According to a new study the activity of Bitcoin (BTC) mining by a bitcoin miner such as Bitmain Technologies will be consuming around 0.5% of the electricity generated in the world by the end of this year. With the minimum amount of power that the bitcoin network is estimated to be using being 2.55 gigawatts annually this is equivalent to the amount of electricity required to power the whole of Austria or the power required to run New York City or over six million homes in the United States for over a year. It is also about 30% of the world?s solar power capacity or one-eighth of the global wind power capacity.
Distributed ledger technology
As a peer-to-peer virtual currency with no centralized control bitcoin relies on a distributed ledger technology in recording transactions. The maintenance of this shared record is a competitive effort which sees thousands of computers spread across the globe humming as they perform calculations with a view to solving a math problem. The winner of this ?contest? gets rewarded with 12.5 Bitcoins for solving the puzzle in 10 minutes. These lucrative incentives have seen computers used for the activity being set up in warehouses. It is these computers that are consuming the vast amounts of power.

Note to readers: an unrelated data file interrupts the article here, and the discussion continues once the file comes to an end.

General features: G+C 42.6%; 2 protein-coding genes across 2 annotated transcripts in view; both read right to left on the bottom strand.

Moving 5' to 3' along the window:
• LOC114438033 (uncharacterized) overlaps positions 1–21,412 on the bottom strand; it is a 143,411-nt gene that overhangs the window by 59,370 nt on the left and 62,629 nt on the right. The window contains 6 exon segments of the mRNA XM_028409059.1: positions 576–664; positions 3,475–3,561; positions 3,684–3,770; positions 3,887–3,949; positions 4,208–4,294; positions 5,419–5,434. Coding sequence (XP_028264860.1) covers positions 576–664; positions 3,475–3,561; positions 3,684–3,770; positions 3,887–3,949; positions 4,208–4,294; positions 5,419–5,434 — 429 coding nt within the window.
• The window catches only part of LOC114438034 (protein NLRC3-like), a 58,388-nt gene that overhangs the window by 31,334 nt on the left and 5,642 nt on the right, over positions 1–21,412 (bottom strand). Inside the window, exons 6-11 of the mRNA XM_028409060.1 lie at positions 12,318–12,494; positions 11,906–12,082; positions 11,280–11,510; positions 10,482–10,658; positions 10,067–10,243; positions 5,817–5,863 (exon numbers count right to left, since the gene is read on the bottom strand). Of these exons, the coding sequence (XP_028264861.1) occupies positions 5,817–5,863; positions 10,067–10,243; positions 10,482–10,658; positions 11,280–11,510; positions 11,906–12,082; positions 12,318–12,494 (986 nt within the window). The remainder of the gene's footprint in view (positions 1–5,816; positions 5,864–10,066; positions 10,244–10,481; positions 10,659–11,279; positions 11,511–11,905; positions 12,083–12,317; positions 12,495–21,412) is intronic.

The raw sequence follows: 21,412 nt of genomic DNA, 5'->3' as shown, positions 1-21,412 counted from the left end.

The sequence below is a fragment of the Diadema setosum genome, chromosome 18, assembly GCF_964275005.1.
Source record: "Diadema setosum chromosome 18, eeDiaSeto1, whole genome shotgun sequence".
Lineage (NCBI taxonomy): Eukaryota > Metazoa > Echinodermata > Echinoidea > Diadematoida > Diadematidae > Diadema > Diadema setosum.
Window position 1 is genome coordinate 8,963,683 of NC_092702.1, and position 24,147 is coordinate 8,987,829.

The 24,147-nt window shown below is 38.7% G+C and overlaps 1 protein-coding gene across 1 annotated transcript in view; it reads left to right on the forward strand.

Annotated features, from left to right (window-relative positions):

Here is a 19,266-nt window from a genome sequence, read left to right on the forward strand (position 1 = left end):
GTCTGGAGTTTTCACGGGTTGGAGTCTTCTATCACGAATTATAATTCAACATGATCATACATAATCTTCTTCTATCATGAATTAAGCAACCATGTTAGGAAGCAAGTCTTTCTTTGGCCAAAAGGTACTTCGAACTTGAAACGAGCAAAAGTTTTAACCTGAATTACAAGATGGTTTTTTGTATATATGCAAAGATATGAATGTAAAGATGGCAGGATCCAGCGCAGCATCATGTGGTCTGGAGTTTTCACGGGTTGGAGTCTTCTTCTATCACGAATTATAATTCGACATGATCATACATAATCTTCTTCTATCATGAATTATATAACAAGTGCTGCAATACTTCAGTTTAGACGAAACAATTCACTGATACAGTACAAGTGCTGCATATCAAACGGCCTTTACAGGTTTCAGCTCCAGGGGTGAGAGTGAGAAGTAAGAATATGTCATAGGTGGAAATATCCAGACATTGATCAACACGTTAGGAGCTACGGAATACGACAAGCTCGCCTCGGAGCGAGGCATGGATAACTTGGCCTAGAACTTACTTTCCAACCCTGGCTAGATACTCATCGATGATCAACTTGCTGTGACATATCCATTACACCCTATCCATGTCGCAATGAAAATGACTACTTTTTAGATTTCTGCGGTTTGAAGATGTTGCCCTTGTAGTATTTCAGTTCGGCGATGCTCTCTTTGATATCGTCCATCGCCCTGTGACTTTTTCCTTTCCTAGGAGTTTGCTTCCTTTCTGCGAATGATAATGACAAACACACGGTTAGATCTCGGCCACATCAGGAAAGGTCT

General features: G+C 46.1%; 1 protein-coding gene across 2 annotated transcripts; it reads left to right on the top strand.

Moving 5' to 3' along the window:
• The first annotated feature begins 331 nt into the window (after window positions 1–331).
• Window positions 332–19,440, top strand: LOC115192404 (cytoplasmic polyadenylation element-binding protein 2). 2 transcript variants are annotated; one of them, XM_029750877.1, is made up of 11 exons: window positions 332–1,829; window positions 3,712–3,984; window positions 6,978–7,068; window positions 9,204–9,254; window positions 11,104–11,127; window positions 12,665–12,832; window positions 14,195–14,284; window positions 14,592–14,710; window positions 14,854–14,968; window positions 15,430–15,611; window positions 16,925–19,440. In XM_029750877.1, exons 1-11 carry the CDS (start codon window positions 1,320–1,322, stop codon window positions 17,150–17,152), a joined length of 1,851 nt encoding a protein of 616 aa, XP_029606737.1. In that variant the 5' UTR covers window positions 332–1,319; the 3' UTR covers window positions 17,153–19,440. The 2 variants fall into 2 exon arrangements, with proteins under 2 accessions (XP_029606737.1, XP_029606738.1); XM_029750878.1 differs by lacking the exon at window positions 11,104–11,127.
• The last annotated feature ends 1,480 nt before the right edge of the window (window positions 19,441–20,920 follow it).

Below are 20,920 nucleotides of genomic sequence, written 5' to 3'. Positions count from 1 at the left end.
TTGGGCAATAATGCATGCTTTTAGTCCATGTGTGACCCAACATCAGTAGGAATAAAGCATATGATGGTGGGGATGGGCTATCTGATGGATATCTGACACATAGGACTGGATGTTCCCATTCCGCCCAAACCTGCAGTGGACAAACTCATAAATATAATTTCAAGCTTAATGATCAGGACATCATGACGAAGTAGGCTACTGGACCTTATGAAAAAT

According to the author of the report Alex de Vries, a blockchain specialist and financial economist, when bitcoin mining turns out to be unprofitable due to high electricity costs there will be no guarantee that the activity will stop. This is because some miners will turn to unethical means such as stealing electricity. de Vries gave an example of a researcher who was able to mine bitcoins worth between $8,000 and $10,000 using the university?s supercomputer. This cost the educational institution $150,000 in electricity bills.
Per de Vries the bitcoin network could in the future consume up to 5% of the electricity produced across the globe generating environmental concerns. In the U.S. some states have imposed restrictions with regards to the mining of bitcoin. Plattsburgh for instance became the first U.S. city to ban the mining of virtual currencies after the cheap rates of its electricity saw many a bitcoin miner flock there.
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